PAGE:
As I point out in the Introduction to Part V (pp. 1508-9), while the other saṃyuttas of this Vagga each deal with a single closed group made up of a fixed number of items, the Indriyasaṃyutta deals with a variety of sets collected under the general rubric of indriya. The most important is the group called the five spiritual faculties, which probably formed the original core of the saṃyutta. With the expanding interest in classification, the compilers of the canon probably felt obliged to include in this saṃyutta the other sets of faculties, thus imparting to it a heterogeneous character. The complete list of twenty-two faculties is at Vibh 122, commented on at Vibh-a 125-28; see too Vism 491-93 (Ppn 16:1-12). Interestingly, this list belongs to the Abhidhamma analysis; the Indriya-vibhaṅga does not include a Suttanta analysis, which suggests that the idea of indriya as a general category belongs to the Abhidhamma proper rather than to the suttas.

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Re: SN 48.10:Indriya-vibhanga Sutta—Analysis of the Faculties

Postby mikenz66 » Fri Mar 08, 2013 7:26 am

See also the discussion of the five faculties and the seven factors of awakening here:
viewtopic.php?f=25&t=14239#p209667

Also the discussion of the faculties by Thanissaro Bhikkhu in Wings to Awakening
http://www.accesstoinsight.org/lib/auth ... ml#part2-e

:anjali:
Mike

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Re: SN 48.10:Indriya-vibhanga Sutta—Analysis of the Faculties

Postby Sam Vara » Fri Mar 08, 2013 9:13 am

mikenz66 wrote:See also the discussion of the five faculties and the seven factors of awakening here:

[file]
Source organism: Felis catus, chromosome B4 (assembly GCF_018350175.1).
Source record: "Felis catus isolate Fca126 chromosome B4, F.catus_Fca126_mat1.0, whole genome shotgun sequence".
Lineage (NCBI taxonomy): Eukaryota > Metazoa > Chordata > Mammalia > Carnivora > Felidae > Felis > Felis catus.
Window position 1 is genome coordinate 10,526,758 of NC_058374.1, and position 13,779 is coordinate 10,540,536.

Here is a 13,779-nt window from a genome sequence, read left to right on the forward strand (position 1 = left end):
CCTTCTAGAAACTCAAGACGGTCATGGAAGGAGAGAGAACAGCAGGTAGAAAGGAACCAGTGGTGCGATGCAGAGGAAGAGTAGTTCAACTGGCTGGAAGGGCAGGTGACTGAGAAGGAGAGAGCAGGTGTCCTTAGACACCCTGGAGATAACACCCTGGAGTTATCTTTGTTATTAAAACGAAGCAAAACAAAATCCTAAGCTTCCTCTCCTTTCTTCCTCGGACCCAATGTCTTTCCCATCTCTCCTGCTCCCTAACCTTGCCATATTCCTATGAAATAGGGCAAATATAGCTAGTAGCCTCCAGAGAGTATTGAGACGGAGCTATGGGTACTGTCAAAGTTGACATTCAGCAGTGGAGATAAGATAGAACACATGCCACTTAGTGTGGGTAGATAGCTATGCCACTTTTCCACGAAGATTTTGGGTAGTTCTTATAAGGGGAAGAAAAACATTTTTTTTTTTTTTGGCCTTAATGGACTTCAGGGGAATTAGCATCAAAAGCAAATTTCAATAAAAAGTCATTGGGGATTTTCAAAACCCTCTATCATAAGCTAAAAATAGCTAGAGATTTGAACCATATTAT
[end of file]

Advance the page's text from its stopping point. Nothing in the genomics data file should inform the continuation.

viewtopic.php?f=25&t=14239#p209667

Also the discussion of the faculties by Thanissaro Bhikkhu in Wings to Awakening
http://www.accesstoinsight.org/lib/auth ... ml#part2-e

:anjali:
Mike


Many thanks. I really like Ajahn Thanissaro's account of the Panc'Indriya. He presents them as sequential (Faith first, which leads to Persistence/Energy, etc.) and deals with the issue of balance between the faculties by saying that it is the extra quality of heedfulness which is required to monitor them, rather than mindfulness. This, presumably, is that he spends time in the Wings to Awakening and elsewhere establishing Sati as the ability to focus on the four foundations, rather than something like a less specific awareness of the present moment. He also tackles the issue of the allure and the escape from the Faculties. I like the way that he says that they are skillful qualities precisely because one can go beyond them, and one can drop them when needed. There is something extremely profound that is hinted at here, which is hard to put into words. Typical of Thanissaro, in my experience...

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Re: SN 48.10:Indriya-vibhanga Sutta—Analysis of the Faculties

Postby Nyorai » Sun Mar 10, 2013 6:41 am

kirk5a wrote:Anyone know the Pali for what is translated there as
making it his object to let go

Bhikkhu Bodhi translates that as
having made release the object

How should we understand this phrase?

Likely is along the process of meditation, pleasing state may appear that ought to let go and not be overwhelm. It should work along conviction. Conviction or faith is essential for subsquent four faculties to get it in tune. Conversely, and most often than not, these four facultiess are also worked at to develop this conviction. Conviction should not be attached to a particular monk or teacher, if that teacher departed by entering nirvana, this conviction from a sudden lost of great teacher become feeble. Well! teacher or monk is essential as they are more professional due to immersion into buddha dhamma. Unlike laybuddhist, the immersion may not be as that pure due to daily chores. :namaste:
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Re: SN 48.10:Indriya-vibhanga Sutta—Analysis of the Faculties

Postby kizma » Tue Mar 12, 2013 12:35 am

kirk5a wrote:Anyone know the Pali for what is translated there as
making it his object to let go

Bhikkhu Bodhi translates that as
having made release the object

How should we understand this phrase?


Intending to relax.